Criswell is literally right across the street from DTS, we go there all the time.

The conversation on my site is under the heading of Once and For All...I posted since then, but you can still view it there.

11/04/2005 11:54:00 AM  
Blogger Kristi said...

Pastor Timothy,

With all respect, I disagree. The Bible does not teach that God has chosen who will be saved and who won't. Of course God KNOWS, because He is omniscient, but He did not choose. If you say God chose who would be saved, then the reciprical is also true, that He chose who wouldn't be saved. But that contradicts the Scripture in II Peter which says "God is not willing that ANY should perish, but that ALL should come to repentance."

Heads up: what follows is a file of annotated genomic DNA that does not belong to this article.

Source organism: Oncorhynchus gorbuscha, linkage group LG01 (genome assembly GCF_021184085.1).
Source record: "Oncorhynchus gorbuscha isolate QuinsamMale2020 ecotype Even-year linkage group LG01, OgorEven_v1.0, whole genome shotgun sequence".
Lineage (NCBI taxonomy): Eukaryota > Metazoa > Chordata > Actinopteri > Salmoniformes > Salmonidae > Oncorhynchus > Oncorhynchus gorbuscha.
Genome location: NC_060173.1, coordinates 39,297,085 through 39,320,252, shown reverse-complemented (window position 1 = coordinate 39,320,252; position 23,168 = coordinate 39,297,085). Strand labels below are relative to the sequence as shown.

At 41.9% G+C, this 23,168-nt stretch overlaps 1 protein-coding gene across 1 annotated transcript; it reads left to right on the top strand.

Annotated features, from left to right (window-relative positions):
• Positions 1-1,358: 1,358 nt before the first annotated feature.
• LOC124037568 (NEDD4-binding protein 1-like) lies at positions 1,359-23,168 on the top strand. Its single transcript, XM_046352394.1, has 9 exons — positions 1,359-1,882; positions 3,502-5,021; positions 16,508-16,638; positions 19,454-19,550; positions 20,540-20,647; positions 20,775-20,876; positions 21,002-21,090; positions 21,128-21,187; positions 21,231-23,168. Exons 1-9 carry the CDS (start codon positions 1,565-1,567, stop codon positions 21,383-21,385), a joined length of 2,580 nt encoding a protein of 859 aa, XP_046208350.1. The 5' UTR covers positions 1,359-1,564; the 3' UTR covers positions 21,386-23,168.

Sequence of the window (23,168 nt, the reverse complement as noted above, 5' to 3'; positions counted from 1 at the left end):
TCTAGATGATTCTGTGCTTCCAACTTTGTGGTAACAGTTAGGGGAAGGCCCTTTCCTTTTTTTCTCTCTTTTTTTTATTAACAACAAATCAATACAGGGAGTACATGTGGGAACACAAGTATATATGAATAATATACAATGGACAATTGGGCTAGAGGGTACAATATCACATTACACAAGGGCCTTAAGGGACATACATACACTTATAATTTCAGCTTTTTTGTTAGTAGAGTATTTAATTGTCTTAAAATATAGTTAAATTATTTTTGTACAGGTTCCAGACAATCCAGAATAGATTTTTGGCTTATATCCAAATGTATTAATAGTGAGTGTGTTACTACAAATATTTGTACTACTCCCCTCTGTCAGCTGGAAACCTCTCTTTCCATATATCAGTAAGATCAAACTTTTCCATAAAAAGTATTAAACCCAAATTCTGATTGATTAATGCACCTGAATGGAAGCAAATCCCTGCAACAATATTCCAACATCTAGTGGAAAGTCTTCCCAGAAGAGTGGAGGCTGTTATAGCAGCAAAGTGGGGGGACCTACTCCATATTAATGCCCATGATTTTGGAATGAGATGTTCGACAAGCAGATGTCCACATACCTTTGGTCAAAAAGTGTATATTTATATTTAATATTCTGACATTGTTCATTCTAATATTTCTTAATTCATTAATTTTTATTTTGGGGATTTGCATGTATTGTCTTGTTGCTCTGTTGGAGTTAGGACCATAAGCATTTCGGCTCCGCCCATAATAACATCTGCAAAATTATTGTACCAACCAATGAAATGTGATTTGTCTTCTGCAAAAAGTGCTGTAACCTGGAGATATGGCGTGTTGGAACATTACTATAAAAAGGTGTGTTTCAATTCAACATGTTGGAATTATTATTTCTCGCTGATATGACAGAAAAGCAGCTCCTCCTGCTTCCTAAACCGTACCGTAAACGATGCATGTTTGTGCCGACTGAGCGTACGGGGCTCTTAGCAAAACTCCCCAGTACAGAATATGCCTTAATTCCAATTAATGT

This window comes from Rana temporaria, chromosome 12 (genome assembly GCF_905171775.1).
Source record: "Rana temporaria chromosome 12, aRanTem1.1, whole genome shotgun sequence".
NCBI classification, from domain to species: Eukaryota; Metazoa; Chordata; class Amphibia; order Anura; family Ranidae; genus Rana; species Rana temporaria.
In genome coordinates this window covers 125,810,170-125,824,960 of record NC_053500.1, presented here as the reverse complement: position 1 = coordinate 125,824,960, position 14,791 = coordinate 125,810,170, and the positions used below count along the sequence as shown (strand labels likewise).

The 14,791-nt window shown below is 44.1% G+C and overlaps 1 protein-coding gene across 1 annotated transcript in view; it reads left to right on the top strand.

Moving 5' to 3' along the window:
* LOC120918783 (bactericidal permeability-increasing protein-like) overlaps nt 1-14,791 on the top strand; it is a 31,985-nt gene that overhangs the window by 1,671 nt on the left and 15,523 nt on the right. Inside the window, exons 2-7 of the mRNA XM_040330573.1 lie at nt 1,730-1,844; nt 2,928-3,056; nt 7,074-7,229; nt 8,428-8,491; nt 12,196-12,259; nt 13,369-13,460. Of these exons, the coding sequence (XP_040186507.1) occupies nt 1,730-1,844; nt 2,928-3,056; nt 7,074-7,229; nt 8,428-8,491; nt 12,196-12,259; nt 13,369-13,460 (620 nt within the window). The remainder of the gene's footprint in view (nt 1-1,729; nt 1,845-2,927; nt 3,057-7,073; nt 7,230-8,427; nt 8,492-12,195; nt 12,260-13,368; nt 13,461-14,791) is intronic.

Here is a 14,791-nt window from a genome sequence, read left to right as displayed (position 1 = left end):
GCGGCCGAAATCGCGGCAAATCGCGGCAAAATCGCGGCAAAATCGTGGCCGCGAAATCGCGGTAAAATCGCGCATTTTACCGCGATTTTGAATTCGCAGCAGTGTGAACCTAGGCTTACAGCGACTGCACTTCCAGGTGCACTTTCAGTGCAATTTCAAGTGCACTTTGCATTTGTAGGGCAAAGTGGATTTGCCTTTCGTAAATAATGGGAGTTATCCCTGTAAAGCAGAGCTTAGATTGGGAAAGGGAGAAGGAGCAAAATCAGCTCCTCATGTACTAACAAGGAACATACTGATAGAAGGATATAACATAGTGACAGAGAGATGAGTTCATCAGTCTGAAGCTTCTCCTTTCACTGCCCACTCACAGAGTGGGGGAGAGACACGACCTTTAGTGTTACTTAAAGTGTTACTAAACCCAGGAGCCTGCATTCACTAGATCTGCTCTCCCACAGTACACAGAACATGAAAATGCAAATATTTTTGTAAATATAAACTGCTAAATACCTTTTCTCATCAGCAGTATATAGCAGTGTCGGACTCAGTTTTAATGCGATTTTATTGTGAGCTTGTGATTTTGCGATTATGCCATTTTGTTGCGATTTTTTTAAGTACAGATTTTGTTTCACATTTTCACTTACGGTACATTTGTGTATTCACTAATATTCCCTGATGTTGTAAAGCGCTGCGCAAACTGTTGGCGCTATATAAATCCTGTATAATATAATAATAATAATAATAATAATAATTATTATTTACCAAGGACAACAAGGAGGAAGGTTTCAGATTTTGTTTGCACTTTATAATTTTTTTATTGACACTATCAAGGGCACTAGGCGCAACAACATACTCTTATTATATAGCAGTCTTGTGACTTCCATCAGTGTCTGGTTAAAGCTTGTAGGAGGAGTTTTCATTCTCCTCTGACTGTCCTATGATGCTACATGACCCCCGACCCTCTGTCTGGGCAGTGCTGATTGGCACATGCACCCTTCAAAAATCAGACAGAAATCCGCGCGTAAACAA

Even the very passages you pointed out do not effectively prove your point. For in the very John 10 passage, the verse just before you started listing, verse 10 says, "I am the door, by me if ANY MAN enter in, he shall be saved..." It doesn't say if one of the elect enter in... Later on in the chapter, when Jesus says, "My sheep hear my voice..." He's talking about those who have entered in the door. They are saved now, so therefore they are His sheep. There is not a certain group of people that are "His sheep" before they are saved.

Even the well-know John 3:16 would contradict what you are saying. "WHOSOEVER believeth in Him should not perish but have everlasting life." Why would God extend an invitation to all, if all could not be saved?